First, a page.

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FDA: What’s Happening With Vaping?

October 15, 2018

FDA: What’s Happening With Vaping?

Authored by: Randi Sprintis

If you were alive and awake during the month of September, you probably noticed headlines mentioning something about the FDA and something about vaping. With an inundation of news and information, most people know there was a major development taking place, but many don’t really know what or why. Hopefully, this article will help clear a few things up. So, why did the FDA have a sudden focus on the vaping industry? In one word, teenagers. We all know that the FDA and other health organizations are always hyper-sensitive to anything that involves too many or too few teens. They are our most vulnerable group of citizens, so we do our best to protect them.

On September 12, 2018, Scott Gottlieb, the chief of the Food and Drug Administration released a statement which identified e-cigarettes as an “epidemic” in relation to teen use. Of course, neither the FDA nor the vaping industry took the use of this word lightly. In this comprehensive letter, the FDA chief stated that new federal data reflecting the numbers of teen vapers has increased significantly in a very short amount of time. Even though this federal data hasn’t been released yet, sources say that it reveals the number of high schoolers who used e-cigarettes in the past 30 days increased by about 75 percent since 2017. In addition, a health report released in the New England Journal of Medicine shed some light on the possibility that vaping could be more dangerous than people think. It was clear that these reports and numbers sent the FDA on a disciplinary quest to curtail e-cigarettes in any way possible and as quickly as possible.

The main focus turned to e-cigarette flavors. Of course, many believe that flavors representing fruit or candy are primarily targeted towards youth. This might remind you of the old Camel cigarette ads that showcased the cartoon mascot, Joe Camel, who was potentially used to lure in youthful smokers. When health organizations realized that just as many children could identify Joe Camel’s connections to cigarettes as Mickey Mouse to the Disney logo, everyone had concerns. Adult products mistakenly advertising to teens isn’t a new problem. We’ve seen this issue resurface thousands of times throughout marketing history. In addition to e-cigarette flavors, the FDA called out Juul, the most popular vaping device used amongst teens. This discreet device has had an almost shocking market share, considering the fact that there are so many other devices available. Between the sudden rise in Juul’s sales and the cotton-candy, fruity, kid-loving flavors, the FDA knew where to direct their attention.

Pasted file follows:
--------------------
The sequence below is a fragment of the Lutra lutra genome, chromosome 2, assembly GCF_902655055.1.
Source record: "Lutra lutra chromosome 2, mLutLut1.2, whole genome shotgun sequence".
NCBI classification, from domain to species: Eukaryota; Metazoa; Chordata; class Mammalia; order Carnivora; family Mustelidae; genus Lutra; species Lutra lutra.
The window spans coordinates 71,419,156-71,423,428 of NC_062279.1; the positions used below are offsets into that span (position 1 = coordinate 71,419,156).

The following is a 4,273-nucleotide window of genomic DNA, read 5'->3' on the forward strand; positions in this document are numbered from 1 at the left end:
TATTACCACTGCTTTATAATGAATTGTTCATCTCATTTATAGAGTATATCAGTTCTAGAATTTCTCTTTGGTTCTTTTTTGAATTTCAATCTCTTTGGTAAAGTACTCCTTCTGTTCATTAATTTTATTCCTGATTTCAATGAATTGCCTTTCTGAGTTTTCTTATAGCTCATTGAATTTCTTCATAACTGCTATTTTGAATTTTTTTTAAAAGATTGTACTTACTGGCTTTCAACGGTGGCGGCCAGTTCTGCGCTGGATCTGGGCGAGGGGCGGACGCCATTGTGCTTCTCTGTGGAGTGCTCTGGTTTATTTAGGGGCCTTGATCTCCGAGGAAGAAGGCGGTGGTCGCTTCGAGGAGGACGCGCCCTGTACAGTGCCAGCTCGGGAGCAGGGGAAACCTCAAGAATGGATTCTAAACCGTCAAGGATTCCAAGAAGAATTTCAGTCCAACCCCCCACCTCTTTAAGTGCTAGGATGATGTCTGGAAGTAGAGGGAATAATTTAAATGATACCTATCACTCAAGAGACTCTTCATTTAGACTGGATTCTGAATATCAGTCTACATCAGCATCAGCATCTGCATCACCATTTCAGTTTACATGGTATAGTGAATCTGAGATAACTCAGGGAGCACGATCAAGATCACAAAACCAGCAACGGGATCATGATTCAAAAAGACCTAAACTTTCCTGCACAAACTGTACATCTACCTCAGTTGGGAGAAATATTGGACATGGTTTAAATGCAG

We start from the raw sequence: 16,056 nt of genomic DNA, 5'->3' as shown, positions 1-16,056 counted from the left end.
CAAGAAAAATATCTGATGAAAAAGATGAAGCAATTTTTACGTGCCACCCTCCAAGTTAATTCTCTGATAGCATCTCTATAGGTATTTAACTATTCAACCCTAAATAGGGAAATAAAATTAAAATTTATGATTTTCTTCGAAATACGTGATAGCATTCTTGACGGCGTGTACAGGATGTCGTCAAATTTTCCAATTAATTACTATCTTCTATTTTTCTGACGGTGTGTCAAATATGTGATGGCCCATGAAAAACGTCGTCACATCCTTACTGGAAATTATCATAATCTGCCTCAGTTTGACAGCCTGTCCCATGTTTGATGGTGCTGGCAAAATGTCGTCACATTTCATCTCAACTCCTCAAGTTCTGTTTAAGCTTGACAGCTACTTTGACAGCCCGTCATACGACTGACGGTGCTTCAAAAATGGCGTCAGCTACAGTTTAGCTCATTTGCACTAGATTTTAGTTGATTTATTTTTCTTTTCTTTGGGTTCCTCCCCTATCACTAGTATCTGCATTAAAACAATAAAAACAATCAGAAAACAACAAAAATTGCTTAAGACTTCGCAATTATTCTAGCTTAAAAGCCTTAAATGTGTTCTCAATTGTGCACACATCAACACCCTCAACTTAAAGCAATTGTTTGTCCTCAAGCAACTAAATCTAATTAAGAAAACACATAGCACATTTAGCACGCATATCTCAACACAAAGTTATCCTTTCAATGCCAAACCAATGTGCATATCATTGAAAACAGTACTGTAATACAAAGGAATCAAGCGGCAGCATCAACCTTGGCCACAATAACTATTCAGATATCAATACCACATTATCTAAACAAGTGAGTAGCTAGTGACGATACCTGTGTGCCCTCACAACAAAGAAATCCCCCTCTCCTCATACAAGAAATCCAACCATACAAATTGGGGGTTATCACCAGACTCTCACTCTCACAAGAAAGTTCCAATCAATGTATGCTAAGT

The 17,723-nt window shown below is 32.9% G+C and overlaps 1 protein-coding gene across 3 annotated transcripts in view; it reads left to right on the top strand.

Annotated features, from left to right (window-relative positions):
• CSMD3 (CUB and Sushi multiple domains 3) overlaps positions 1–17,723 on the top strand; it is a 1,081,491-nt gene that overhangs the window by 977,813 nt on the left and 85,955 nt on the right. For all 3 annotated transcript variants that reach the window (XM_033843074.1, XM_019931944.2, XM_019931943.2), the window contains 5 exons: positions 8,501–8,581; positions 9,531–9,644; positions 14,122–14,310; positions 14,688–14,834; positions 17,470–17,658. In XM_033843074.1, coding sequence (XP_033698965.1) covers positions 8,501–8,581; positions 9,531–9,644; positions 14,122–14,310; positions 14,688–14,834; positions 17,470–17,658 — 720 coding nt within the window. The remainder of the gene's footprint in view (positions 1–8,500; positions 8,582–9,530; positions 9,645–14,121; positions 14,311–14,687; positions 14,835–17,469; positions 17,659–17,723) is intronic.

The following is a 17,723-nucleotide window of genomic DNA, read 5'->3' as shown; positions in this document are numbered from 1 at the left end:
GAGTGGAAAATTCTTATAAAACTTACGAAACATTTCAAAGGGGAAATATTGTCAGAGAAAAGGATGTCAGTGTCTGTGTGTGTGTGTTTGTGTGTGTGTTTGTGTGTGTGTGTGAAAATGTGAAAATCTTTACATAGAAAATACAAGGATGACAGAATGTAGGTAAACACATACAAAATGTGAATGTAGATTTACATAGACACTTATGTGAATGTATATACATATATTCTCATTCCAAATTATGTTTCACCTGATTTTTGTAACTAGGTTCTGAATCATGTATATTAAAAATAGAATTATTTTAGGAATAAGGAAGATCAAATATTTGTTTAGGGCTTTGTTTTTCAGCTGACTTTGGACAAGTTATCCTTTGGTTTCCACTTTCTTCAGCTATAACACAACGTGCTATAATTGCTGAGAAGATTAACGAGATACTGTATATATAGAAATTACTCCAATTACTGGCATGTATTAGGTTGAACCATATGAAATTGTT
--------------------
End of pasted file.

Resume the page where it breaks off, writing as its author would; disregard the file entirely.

In conclusion, the vaping industry has been given the almost impossible task of creating products that ex-smokers love but teens will somehow ignore. The good news is, Scott Gottlieb made it clear that the vaping industry will not be going anywhere anytime soon. He stated that he’s fully committed to the production and growth of the e-cigarette. Gottlieb and the FDA support any kind of tobacco reduction and still would like adults to have full access to e-cigarettes. However, over the next year, consumers will most likely see anti-vaping campaigns targeting kids and teens. Even though they’ll be hoping to curb vaping with youth, it’s clear ex-smokers will still have an alternative available.

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